As the nonprescription use of opioids has surged among young people in particular, health care providers are missing the opportunity to screen for hepatitis C virus (HCV) among youths with opioid use disorder.

Presenting their findings at the IDWeek conference in San Francisco, researchers analyzed the electronic medical records of 269,124 U.S. residents between the ages of 13 and 21 who attended one of 57 federally qualified health centers in 19 states between 2012 and 2017.

A total of 875 of these young people were diagnosed with opioid use disorder; of these, just 36 percent were tested for hep C. Of those who were tested, 11 percent tested positive for antibodies and 6.8 percent tested positive for antibodies and the presence of the virus, indicating a chronic infection.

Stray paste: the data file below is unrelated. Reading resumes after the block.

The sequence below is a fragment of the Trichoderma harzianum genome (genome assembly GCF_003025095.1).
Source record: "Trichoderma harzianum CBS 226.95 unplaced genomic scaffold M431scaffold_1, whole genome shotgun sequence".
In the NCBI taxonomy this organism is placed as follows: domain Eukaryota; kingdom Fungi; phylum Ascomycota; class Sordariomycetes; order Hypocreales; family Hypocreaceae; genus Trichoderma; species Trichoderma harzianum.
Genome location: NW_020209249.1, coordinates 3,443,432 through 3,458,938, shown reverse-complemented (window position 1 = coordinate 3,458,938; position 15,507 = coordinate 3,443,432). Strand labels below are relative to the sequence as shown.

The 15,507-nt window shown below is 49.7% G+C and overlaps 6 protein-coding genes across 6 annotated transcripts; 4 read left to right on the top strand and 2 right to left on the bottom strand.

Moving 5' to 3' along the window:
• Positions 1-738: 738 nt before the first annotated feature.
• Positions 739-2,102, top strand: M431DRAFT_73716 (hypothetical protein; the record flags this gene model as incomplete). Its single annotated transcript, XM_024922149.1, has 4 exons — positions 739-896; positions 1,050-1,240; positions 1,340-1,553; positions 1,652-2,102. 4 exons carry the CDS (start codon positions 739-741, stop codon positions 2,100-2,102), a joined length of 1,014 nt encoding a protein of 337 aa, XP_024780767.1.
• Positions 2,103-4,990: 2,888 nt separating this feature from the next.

A total of 6,812 (2.5 percent) of all the young people included in the analysis were tested for HCV. Of this group, 122 (1.8 percent) tested positive for the virus.

Factors associated with a greater likelihood of being tested for HCV included being African American, having any substance use disorder and being 19 to 21 years old (compared with being 13 to 15 years old).

To read a press release about the study, click here.